• by Anonymous Coward on Wednesday May 23, 2007 @04:53PM (#19244433)
    I saw a News Channel 4 (NBC) report on this - I think it was Dateline NBC maybe?

    they hired a former 4-star general, another guy who was a ballistics expert working for the army (who was denied access to the army's testing of the vest, ironically), the inventor / CEO of Dragonskin, and another guy who was affiliated high up (used to work for) the company that makes Interceptor body armor, which is currently being used by the ARMY.

    They interviewed the Brig commander in charge of armor for the US army, and he said that dragonskin failed miserable when subjected to extreme temperature ranges, partly due to the glue/adhesive used to hold the cucumber-like slices together. The Dragonskin folks deny this.

    NBC took the vests to Germany, to some renonwned ballistics lab for independant testing. Granted, Dateline did NOT do ARMY full-on spec testing, because I don't believe that is made public for security reasons. They did, however, fire many different calibers of rounds into both vests (including incindiary rounds) in the exact same locations and measured not only if the bullet went through, but blunt trauma if the bullet was indeed stopped by the vest. In their limited testing, the dragonskin was FAR superious in both stopping power and puncture percentage. They also had testimony from some army specialists who were issued dragonskin (by their commanders/army) for high-importance missions and high-importance escorts.

    Not sure if MSNBC has the video, but youtube probably has it somewhere.

  • by JesseL ( 107722 ) on Thursday May 24, 2007 @12:08AM (#19248417) Homepage Journal
    The idea that FMJ bullets tend to zip straight through people leaving a relatively simple wound developed in the late 19th century when ammunition was commonly loaded with flat-based, round-nosed bullets. These bullets were inherently pretty stable due to their center of gravity being forward of the middle of the bullet.

    When the spitzer (pointed) bullet was developed in an effort to improve the bullet's aerodynamics and increase range, a secondary effect was discovered. The longer point of the spitzer bullets caused the center of gravity to be pushed more toward the rear of the bullet. This resulted in bullets that were inherently inclined to travel backwards. The gun's rifling was adequate to stabilize these bullets in a point forward orientation through the air, but when they encountered a denser medium (such as a human body) the bullets would tumble as it tried to reorient it's self. The tumbling bullet caused much more sever wounding than the 'icepick' type wounds seen with the older round-nose bullets. Often the combination of tumbling and centrifugal forces (bullets commonly spin in excess of 100,000 rpm) causes the bullet to break into fragments and cause even more nasty wounds (often far worse than what would be seen with soft-point or hollow-point expanding bullets).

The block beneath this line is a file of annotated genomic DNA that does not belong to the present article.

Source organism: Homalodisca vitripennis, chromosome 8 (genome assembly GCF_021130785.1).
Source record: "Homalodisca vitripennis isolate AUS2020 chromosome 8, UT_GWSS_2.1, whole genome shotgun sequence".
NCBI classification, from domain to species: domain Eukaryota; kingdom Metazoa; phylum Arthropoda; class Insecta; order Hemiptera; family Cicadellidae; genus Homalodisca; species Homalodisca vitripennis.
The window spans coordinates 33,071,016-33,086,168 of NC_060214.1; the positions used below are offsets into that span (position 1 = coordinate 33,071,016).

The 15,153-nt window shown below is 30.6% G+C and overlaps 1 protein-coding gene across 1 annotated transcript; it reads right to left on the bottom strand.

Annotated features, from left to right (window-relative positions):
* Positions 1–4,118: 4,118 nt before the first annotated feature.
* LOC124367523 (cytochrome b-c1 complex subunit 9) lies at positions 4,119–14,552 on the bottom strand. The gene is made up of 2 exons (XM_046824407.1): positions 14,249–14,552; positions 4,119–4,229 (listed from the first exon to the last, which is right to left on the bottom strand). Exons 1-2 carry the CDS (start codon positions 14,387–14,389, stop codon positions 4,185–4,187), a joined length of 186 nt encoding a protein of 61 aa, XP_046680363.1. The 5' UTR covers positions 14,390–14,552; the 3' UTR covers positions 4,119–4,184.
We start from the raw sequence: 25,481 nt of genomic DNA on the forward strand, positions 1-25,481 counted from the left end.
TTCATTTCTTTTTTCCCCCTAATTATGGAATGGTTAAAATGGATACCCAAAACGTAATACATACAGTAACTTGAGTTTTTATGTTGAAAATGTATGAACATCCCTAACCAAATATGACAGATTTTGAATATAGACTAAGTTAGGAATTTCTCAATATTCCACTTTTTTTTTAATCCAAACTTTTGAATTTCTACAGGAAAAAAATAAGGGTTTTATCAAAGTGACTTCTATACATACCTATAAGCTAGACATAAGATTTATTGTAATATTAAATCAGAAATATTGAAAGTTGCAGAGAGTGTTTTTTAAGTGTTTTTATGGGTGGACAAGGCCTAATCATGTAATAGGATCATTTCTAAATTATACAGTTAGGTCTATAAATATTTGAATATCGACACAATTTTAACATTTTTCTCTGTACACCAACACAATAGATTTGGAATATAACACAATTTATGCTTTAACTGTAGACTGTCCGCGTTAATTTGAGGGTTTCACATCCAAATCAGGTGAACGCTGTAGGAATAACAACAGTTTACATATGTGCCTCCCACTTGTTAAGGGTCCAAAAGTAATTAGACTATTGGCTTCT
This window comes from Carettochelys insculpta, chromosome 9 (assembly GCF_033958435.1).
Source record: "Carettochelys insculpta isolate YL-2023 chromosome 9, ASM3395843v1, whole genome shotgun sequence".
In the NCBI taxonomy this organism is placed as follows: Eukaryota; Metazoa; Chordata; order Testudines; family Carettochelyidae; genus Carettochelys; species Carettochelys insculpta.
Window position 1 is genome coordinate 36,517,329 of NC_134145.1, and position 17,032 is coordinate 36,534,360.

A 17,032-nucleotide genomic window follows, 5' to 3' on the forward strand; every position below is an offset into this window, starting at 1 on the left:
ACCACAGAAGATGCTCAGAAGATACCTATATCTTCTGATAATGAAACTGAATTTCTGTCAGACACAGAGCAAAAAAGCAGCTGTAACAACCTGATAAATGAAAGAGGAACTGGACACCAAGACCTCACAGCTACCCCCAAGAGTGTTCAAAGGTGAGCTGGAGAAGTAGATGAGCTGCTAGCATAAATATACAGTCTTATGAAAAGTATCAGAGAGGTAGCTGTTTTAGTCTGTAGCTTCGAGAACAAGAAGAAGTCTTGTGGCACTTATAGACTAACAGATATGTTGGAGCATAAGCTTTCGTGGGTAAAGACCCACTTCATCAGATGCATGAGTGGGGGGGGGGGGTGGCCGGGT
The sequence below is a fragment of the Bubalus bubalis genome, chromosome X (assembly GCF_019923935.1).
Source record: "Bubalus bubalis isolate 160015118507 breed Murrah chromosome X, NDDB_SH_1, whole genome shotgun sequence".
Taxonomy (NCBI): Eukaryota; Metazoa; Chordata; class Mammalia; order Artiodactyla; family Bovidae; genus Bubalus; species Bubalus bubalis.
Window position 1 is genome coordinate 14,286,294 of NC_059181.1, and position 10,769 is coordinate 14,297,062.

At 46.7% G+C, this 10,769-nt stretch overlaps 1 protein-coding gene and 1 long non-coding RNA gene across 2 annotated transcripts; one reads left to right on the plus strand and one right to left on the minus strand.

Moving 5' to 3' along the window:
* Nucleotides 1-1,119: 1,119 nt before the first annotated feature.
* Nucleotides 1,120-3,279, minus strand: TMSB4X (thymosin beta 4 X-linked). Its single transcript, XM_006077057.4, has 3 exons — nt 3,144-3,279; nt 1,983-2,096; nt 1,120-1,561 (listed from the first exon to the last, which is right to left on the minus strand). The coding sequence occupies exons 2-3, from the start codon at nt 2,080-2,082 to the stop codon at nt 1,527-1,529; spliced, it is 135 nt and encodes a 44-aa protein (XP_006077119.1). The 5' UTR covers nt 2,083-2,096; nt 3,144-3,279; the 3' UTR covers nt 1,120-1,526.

Bullet fragmentation is a critical factor in the wounding characteristics of modern military rifle bullets.
  • Re:Not surprised (Score:3, Interesting)

    by chroma ( 33185 ) <`moc.gnirpsdnim' `ta' `amorhc'> on Thursday May 24, 2007 @12:27AM (#19248531) Homepage
    Oops. Here's the real link: []
  • by Anonymous Coward on Thursday May 24, 2007 @02:12AM (#19249179)
    Let's not ignore the inconvenient truth that ballistic ("bulletproof") vests such as this are completely ineffective at stopping jacketed projectiles fired from even relatively low-powered rifles. Such as the 7.62x39 cartridge fired from the typical AK-47, in common use in that part of the world. Or the 7.62x54 which is used in LMGs also in common use in Iraq. Hint: both of these cartridges fire bullets which are both significantly heavier and higher velocity than the vest is rated for - in other words, when fired, they possess substantially more kinetic energy.

    But if our guys ran into some homies armed with 9mm Glocks, they'd be in business with this type of vest.

    But hey, you're on a roll, don't let facts dissuade you from a good rant.

    P.S. Yes, these vests might provide some protection against shrapnel from IEDs, but will do jack shit against the concussion and blunt trauma which will kill you just as dead.
  • by Nutria ( 679911 ) on Thursday May 24, 2007 @02:33AM (#19249275)
    While on the subject of design, I would want to get past the "vest" paradigm. I don't know about everyone else but I want my Legs arms and Head protected too.

    That's what Larry Phillips did for the North Hollywood/Laurel Canyon bank robbery in 1997. His arms, legs and neck were also protected, in addition to his abdomen. It weighed 42 lbs.

    Certainly that could be lowered some by proper design, but it would still be heavy. And HOT. Imagine wearing the equivalent of a rubber exercise suit out in the middle of summer, and having to chase a bad guy.

The absent ones are always at fault.